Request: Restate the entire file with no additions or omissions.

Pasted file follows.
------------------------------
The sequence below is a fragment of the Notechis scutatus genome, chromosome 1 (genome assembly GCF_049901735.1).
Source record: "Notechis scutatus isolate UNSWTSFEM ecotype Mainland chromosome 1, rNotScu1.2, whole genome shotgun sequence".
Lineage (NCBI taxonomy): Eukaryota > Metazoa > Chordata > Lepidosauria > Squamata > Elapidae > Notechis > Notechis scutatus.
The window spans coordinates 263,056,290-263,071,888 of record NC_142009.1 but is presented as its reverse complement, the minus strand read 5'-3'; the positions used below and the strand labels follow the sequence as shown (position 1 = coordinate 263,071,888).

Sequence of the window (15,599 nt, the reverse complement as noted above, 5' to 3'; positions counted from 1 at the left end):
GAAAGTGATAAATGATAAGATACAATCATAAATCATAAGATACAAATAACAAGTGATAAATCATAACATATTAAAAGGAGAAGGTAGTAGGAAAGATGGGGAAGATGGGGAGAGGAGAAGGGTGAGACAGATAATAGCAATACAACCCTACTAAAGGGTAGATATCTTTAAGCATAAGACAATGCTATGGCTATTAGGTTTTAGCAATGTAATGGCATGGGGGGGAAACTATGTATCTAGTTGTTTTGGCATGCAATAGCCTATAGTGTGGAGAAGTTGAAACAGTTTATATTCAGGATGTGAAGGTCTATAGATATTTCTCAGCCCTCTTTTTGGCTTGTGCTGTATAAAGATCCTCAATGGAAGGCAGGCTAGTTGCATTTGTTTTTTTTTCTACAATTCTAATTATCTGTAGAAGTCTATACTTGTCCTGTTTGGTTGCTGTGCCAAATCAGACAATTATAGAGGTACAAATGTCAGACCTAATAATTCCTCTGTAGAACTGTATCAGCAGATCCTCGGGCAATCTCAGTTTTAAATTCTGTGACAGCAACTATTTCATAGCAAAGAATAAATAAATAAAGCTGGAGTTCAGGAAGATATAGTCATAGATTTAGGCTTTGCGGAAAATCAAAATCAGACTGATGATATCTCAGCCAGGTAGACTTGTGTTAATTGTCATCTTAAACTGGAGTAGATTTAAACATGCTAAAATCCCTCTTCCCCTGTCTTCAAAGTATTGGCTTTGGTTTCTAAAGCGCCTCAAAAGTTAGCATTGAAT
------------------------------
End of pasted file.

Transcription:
The sequence below is a fragment of the Notechis scutatus genome, chromosome 1 (genome assembly GCF_049901735.1).
Source record: "Notechis scutatus isolate UNSWTSFEM ecotype Mainland chromosome 1, rNotScu1.2, whole genome shotgun sequence".
Lineage (NCBI taxonomy): Eukaryota > Metazoa > Chordata > Lepidosauria > Squamata > Elapidae > Notechis > Notechis scutatus.
The window spans coordinates 263,056,290-263,071,888 of record NC_142009.1 but is presented as its reverse complement, the minus strand read 5'-3'; the positions used below and the strand labels follow the sequence as shown (position 1 = coordinate 263,071,888).

Sequence of the window (15,599 nt, the reverse complement as noted above, 5' to 3'; positions counted from 1 at the left end):
GAAAGTGATAAATGATAAGATACAATCATAAATCATAAGATACAAATAACAAGTGATAAATCATAACATATTAAAAGGAGAAGGTAGTAGGAAAGATGGGGAAGATGGGGAGAGGAGAAGGGTGAGACAGATAATAGCAATACAACCCTACTAAAGGGTAGATATCTTTAAGCATAAGACAATGCTATGGCTATTAGGTTTTAGCAATGTAATGGCATGGGGGGGAAACTATGTATCTAGTTGTTTTGGCATGCAATAGCCTATAGTGTGGAGAAGTTGAAACAGTTTATATTCAGGATGTGAAGGTCTATAGATATTTCTCAGCCCTCTTTTTGGCTTGTGCTGTATAAAGATCCTCAATGGAAGGCAGGCTAGTTGCATTTGTTTTTTTTTCTACAATTCTAATTATCTGTAGAAGTCTATACTTGTCCTGTTTGGTTGCTGTGCCAAATCAGACAATTATAGAGGTACAAATGTCAGACCTAATAATTCCTCTGTAGAACTGTATCAGCAGATCCTCGGGCAATCTCAGTTTTAAATTCTGTGACAGCAACTATTTCATAGCAAAGAATAAATAAATAAAGCTGGAGTTCAGGAAGATATAGTCATAGATTTAGGCTTTGCGGAAAATCAAAATCAGACTGATGATATCTCAGCCAGGTAGACTTGTGTTAATTGTCATCTTAAACTGGAGTAGATTTAAACATGCTAAAATCCCTCTTCCCCTGTCTTCAAAGTATTGGCTTTGGTTTCTAAAGCGCCTCAAAAGTTAGCATTGAAT